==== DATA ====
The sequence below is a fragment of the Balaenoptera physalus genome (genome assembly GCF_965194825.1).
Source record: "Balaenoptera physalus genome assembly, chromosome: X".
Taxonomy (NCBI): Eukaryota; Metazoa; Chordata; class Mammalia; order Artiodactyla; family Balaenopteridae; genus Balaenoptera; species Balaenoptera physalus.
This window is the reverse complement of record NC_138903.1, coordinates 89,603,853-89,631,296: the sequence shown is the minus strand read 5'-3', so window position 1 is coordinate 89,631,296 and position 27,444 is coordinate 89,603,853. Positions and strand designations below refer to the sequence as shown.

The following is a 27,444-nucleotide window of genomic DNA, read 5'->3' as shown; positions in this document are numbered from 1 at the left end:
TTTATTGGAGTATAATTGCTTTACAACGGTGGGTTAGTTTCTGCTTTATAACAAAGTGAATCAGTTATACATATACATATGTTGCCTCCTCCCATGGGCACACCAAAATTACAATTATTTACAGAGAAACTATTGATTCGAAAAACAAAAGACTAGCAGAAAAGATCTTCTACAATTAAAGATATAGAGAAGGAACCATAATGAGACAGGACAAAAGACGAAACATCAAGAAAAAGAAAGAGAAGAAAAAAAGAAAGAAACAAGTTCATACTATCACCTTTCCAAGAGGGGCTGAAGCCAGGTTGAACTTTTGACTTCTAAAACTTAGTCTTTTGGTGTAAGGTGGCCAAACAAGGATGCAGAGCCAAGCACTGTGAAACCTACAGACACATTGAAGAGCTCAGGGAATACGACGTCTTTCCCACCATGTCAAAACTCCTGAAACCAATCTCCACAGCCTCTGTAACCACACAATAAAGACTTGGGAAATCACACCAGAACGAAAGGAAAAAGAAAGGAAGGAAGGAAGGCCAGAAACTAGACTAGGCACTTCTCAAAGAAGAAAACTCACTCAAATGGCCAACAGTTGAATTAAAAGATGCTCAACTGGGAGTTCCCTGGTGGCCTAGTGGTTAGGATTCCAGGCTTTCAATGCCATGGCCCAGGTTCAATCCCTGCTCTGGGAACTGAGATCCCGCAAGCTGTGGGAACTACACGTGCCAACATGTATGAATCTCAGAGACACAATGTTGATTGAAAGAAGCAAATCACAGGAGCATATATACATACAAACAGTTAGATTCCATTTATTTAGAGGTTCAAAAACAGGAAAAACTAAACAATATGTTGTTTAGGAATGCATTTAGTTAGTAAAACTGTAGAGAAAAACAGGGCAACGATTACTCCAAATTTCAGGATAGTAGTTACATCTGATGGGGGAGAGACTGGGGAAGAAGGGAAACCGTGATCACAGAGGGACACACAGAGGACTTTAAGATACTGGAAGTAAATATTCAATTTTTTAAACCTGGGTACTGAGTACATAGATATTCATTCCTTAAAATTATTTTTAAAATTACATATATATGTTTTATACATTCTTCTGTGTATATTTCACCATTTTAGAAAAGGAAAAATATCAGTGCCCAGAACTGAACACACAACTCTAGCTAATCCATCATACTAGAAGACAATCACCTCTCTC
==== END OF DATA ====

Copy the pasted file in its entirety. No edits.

The sequence below is a fragment of the Balaenoptera physalus genome (genome assembly GCF_965194825.1).
Source record: "Balaenoptera physalus genome assembly, chromosome: X".
Taxonomy (NCBI): Eukaryota; Metazoa; Chordata; class Mammalia; order Artiodactyla; family Balaenopteridae; genus Balaenoptera; species Balaenoptera physalus.
This window is the reverse complement of record NC_138903.1, coordinates 89,603,853-89,631,296: the sequence shown is the minus strand read 5'-3', so window position 1 is coordinate 89,631,296 and position 27,444 is coordinate 89,603,853. Positions and strand designations below refer to the sequence as shown.

The following is a 27,444-nucleotide window of genomic DNA, read 5'->3' as shown; positions in this document are numbered from 1 at the left end:
TTTATTGGAGTATAATTGCTTTACAACGGTGGGTTAGTTTCTGCTTTATAACAAAGTGAATCAGTTATACATATACATATGTTGCCTCCTCCCATGGGCACACCAAAATTACAATTATTTACAGAGAAACTATTGATTCGAAAAACAAAAGACTAGCAGAAAAGATCTTCTACAATTAAAGATATAGAGAAGGAACCATAATGAGACAGGACAAAAGACGAAACATCAAGAAAAAGAAAGAGAAGAAAAAAAGAAAGAAACAAGTTCATACTATCACCTTTCCAAGAGGGGCTGAAGCCAGGTTGAACTTTTGACTTCTAAAACTTAGTCTTTTGGTGTAAGGTGGCCAAACAAGGATGCAGAGCCAAGCACTGTGAAACCTACAGACACATTGAAGAGCTCAGGGAATACGACGTCTTTCCCACCATGTCAAAACTCCTGAAACCAATCTCCACAGCCTCTGTAACCACACAATAAAGACTTGGGAAATCACACCAGAACGAAAGGAAAAAGAAAGGAAGGAAGGAAGGCCAGAAACTAGACTAGGCACTTCTCAAAGAAGAAAACTCACTCAAATGGCCAACAGTTGAATTAAAAGATGCTCAACTGGGAGTTCCCTGGTGGCCTAGTGGTTAGGATTCCAGGCTTTCAATGCCATGGCCCAGGTTCAATCCCTGCTCTGGGAACTGAGATCCCGCAAGCTGTGGGAACTACACGTGCCAACATGTATGAATCTCAGAGACACAATGTTGATTGAAAGAAGCAAATCACAGGAGCATATATACATACAAACAGTTAGATTCCATTTATTTAGAGGTTCAAAAACAGGAAAAACTAAACAATATGTTGTTTAGGAATGCATTTAGTTAGTAAAACTGTAGAGAAAAACAGGGCAACGATTACTCCAAATTTCAGGATAGTAGTTACATCTGATGGGGGAGAGACTGGGGAAGAAGGGAAACCGTGATCACAGAGGGACACACAGAGGACTTTAAGATACTGGAAGTAAATATTCAATTTTTTAAACCTGGGTACTGAGTACATAGATATTCATTCCTTAAAATTATTTTTAAAATTACATATATATGTTTTATACATTCTTCTGTGTATATTTCACCATTTTAGAAAAGGAAAAATATCAGTGCCCAGAACTGAACACACAACTCTAGCTAATCCATCATACTAGAAGACAATCACCTCTCTC